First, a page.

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VAT – an introduction

VAT  (or Value Added Tax to give its full name) was introduced in the UK IN 1973 and is the third largest source of government revenue  after income tax and National Insurance.  VAT is levies on the sale of goods and services by UK businesses.

The standard rate of VAT is currently 20% and this rate has been in place since 4th January 2011.   This rate covers most goods and services.

The other rates are:-

Reduced rate of 5%, which covers some goods and services, such as domestic  fuel or children’s car seats.

Zero rate, examples of which are children’s clothes and some foods.

Some items are exempt from VAT altogether, such as postage stamps and insurance.  No VAT is charged on anything that is outside the scope of the UK VAT system.

 

VAT is charged by a business  at the point of sale of goods and services.   The threshold for a  business  to register for VAT is when the  VAT taxable turnover exceeds £83,000 (April 2016).   (Taxable turnover is the total value of everything sold that is not exempt from VAT.  There are, however, different thresholds for buying and selling from other EU countries).

To register for VAT, a business will need to contact HMRC if the business goes over the VAT threshold in a rolling 12 month period.  In fact, a business should monitor its turnover regularly  to check whether it will go over the threshold.   It is generally possible to register with HMRC and it is possible to appoint an agent such as Harmonea to submit VAT returns behalf of the business.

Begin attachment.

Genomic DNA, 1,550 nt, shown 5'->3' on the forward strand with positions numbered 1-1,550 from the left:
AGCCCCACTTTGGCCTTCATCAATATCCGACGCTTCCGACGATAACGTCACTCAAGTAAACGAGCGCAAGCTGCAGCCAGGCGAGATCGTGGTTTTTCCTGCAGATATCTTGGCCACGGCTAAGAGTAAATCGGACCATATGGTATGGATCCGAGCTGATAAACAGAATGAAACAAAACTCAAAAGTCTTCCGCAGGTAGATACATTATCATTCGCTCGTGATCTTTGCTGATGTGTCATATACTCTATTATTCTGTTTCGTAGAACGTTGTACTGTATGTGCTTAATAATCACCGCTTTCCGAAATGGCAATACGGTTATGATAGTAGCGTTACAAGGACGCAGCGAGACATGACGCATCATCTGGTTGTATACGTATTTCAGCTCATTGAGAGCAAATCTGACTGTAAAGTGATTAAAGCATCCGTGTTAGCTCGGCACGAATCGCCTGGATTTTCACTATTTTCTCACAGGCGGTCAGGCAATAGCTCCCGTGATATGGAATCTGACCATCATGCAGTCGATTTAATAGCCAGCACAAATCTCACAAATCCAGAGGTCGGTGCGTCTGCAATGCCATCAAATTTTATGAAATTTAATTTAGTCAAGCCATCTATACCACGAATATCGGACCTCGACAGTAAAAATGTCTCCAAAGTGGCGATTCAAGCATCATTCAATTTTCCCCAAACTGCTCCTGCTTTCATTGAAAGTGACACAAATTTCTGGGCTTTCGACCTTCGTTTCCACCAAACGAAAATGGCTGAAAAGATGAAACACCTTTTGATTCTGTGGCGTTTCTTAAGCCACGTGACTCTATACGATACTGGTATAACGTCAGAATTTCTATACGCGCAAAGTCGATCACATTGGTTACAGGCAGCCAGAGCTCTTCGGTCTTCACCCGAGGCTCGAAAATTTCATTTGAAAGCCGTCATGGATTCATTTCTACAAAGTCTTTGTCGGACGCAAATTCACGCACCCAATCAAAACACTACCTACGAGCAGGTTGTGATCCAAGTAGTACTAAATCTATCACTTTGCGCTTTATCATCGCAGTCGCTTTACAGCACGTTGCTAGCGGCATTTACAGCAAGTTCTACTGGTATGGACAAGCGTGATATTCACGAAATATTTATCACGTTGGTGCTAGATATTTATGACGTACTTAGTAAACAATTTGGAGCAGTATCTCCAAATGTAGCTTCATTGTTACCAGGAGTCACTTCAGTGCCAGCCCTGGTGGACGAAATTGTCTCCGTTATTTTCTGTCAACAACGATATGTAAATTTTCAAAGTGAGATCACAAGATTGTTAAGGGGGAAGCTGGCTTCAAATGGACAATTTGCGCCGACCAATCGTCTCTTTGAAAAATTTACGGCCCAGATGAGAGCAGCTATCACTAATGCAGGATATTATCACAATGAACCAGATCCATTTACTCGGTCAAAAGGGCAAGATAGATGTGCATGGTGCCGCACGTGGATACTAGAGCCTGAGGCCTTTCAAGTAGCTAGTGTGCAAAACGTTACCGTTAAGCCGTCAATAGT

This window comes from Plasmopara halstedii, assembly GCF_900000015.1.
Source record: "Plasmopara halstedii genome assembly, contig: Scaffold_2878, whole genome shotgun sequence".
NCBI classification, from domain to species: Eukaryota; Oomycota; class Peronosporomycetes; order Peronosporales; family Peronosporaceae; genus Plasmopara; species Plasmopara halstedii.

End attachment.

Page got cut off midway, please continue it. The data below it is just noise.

The de-registration level for a business is less then £81,000 (April 2016).

There are various VAT schemes and here are examples of some of the schemes:-

 

The VAT Accrual Scheme:-

This is commonly used.  The return is calculated on the difference between the sales and purchase invoices within the relevant period, in this case, the last quarter.  The return does not take account of whether the sales and purchase invoices have been paid or are still outstanding.     A return is submitted to HMRC every quarter.

The Flat Rate Scheme:-

With this scheme, a business will pay a fixed amount of VAT.  The business will retain the difference between what it pays to HMRC and what it invoices its customers for.   However, no VAT can be claimed on the business’s purchases.  There is an exception to this, where it is possible to reclaim VAT on a single purchase of capital expenditure, where the amount of the purchase, including VAT, is over £2000.

The threshold for joining this scheme is £150000 and is over £230000 to leave.  The scheme cannot be rejoined  until 12 months after leaving.

There are incentives for the first year of registration.

 

Cash Accounting Scheme:-

With this scheme, VAT is not included on the sales of a business until the customer pays the invoice.  With regard to the purchases, the VAT on these cannot be reclaimed until the purchases have been paid.  Cash Accounting is ideal for those with slow payers.

The joining threshold for this scheme is £1.35 million and the threshold for leaving the scheme is £1.6 million.

 

Annual Accounting Scheme:-

If this scheme is used, the business will make advance VAT payments to HMRC.  These payments are based on the VAT due for the previous year or on an estimated  return for a new business.

Only once VAT return is submitted each year and this will include the balance of the VAT due.   If the VAT has been overpaid , then it will be necessary to apply for a refund.

The turnover would need to be £1.35 million for joining the scheme and over £1.6 million to leave.

 

A VAT return can be submitted online and is due one calendar month and seven days after the end of the last quarter, (a quarter is known as the accounting period).  The payment also needs to reach HMRC within this timeframe.  There are various penalties for late submission of a VAT return, the severity of which depends on the amount of previous late submissions and the turnover of the business.

 

Please contact Harmonea if you would like any more information on VAT.

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